Katherine Al Haddad

By Katherine Al Haddad

February 4, 2016

Financial Security

Quick Tips to Help You Ditch Your Student Debt

Article revised on 27 July 2017

Radio-Canada recently revealed the staggering results of a survey on student debt. Not only will half of all students need to go into debt for their post-secondary education, 73% expect to accumulate a debt of $10,000 and 40% expect to enter the workforce owing over $25,000. That’s not even counting interest!

Do you have an outstanding student loan? Here are a few tips to help make ditching your student debt a breeze!

1. Earn interest

Since your loans are interest-free while you’re still in school, make a habit of putting a portion into an online high-interest TFSA savings account. This way, the money will have a few years to grow tax-free at a very good rate. But remember… once you graduate, the amount you’ve accumulated must be used to pay off your loans!

2. Make lump sum payments

Any time you receive a large sum of money, such as a tax return, inheritance, bonus or gift, put it toward your loan. The faster you pay it off, the less it will cost you in the end.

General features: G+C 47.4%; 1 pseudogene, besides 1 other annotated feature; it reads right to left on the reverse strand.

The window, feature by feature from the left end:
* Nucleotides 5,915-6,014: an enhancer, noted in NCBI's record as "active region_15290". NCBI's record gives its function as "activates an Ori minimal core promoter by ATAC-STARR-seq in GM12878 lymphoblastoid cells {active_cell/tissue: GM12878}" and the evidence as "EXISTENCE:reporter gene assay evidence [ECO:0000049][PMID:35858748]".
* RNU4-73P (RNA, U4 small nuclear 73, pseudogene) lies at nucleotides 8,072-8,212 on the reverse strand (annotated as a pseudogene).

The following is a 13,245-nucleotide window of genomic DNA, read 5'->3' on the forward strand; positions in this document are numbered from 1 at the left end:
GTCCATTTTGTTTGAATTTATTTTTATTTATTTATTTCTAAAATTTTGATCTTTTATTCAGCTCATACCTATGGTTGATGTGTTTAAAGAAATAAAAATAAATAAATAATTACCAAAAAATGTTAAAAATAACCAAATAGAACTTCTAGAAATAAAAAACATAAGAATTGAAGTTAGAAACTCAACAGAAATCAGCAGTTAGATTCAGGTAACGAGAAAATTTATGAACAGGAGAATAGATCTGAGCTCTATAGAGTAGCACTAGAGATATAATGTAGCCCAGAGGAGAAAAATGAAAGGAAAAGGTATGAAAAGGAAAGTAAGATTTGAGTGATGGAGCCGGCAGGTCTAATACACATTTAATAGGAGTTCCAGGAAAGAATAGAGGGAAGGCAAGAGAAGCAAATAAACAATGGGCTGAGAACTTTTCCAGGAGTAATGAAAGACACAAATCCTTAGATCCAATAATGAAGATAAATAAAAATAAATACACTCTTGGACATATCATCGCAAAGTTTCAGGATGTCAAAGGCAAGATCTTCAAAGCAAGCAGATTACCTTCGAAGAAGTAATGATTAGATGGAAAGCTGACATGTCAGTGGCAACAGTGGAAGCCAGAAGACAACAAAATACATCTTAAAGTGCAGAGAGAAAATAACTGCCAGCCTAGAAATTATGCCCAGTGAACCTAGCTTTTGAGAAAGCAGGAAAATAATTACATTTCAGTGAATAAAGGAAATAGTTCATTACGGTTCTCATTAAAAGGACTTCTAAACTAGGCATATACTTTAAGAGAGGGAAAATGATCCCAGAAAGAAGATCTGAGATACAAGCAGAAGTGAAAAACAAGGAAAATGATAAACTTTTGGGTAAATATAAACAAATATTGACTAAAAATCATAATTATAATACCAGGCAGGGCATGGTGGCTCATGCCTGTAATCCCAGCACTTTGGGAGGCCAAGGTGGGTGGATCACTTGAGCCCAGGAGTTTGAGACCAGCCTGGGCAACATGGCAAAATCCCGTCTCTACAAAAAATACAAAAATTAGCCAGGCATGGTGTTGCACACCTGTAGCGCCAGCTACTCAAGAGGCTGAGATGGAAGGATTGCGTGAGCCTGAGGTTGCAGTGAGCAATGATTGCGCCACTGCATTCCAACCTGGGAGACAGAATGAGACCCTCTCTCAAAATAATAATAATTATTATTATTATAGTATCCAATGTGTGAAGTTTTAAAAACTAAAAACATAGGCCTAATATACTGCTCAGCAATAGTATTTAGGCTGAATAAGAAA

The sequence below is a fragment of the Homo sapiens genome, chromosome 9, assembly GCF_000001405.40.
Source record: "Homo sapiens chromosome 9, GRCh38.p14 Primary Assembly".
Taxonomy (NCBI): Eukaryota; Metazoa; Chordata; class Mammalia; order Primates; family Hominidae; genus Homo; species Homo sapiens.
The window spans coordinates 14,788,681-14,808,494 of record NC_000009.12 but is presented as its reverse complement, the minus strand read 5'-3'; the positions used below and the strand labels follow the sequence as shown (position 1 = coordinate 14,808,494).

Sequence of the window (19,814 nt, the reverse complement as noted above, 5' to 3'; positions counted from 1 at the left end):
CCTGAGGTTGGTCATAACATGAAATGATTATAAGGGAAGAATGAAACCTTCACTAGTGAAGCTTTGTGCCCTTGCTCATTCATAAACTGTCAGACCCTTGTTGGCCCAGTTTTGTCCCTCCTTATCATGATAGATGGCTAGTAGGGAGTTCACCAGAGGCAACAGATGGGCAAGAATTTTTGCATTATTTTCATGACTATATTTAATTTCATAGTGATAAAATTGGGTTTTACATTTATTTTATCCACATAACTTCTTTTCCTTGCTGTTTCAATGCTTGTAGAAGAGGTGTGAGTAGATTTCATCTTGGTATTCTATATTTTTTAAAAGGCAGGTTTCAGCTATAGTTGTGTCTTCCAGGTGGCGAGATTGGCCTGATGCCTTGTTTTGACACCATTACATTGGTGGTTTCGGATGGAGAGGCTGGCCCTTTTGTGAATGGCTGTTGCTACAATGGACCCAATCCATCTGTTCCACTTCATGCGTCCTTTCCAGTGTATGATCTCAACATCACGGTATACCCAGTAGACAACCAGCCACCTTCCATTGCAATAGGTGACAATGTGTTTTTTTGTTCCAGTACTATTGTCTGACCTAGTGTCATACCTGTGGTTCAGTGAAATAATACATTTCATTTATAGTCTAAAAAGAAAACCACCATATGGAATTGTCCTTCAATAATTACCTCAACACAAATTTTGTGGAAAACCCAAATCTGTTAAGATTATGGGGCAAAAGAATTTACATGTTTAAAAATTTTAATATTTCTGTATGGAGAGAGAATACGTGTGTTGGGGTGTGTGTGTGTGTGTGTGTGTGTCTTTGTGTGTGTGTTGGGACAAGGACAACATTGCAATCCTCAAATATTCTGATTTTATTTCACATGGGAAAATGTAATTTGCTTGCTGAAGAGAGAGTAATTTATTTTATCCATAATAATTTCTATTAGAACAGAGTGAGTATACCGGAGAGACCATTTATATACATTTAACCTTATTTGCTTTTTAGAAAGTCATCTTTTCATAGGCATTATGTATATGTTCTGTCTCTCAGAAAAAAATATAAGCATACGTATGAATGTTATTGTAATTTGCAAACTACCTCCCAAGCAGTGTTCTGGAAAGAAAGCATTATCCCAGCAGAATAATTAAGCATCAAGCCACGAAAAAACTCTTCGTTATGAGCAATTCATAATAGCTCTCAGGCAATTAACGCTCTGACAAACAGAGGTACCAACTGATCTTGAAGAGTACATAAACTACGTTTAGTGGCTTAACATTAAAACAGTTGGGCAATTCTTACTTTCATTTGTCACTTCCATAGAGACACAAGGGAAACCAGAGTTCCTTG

3. Pay more each month

Even paying a little more each month can make a big difference. According to canlearn.ca, for a $25,000 loan with an interest rate of 5.5%, you’ll pay $7,555.88 in interest over the 9.5-year repayment period. If you pay $50 more a month, the total interest drops to $5,976.23. Paying $100 more a month brings the interest down to $4,938.04, which is a whopping $2,617.84 less than the original amount. That’s nothing to sneeze at!

4. Take advantage of tax credits

Good news! You’re eligible for some great tax credits for the interest you pay on your government student loans. For more information, visit the Canada Revenue Agency and Revenu Québec websites.

5. Make bi-weekly payments

Consider putting a portion of each pay cheque toward paying off your loan. That means making bi-weekly or even weekly payments. This will not only reduce the total amount of interest you have to pay, it will also shorten the payment period.

6. Prioritize debts with a high interest rate

Keep in mind that student loans have a very low interest rate and that a portion of the interest paid on these loans is tax-deductible. As a result, debts with a higher interest rate such as credit cards, furniture, etc. should be paid off first.

If, in spite of these tips and reasonable spending habits, you’re still finding it hard to get a handle on your debt, don’t hesitate to contact a financial security advisor, who can provide professional, clear advice to help you find an affordable solution.

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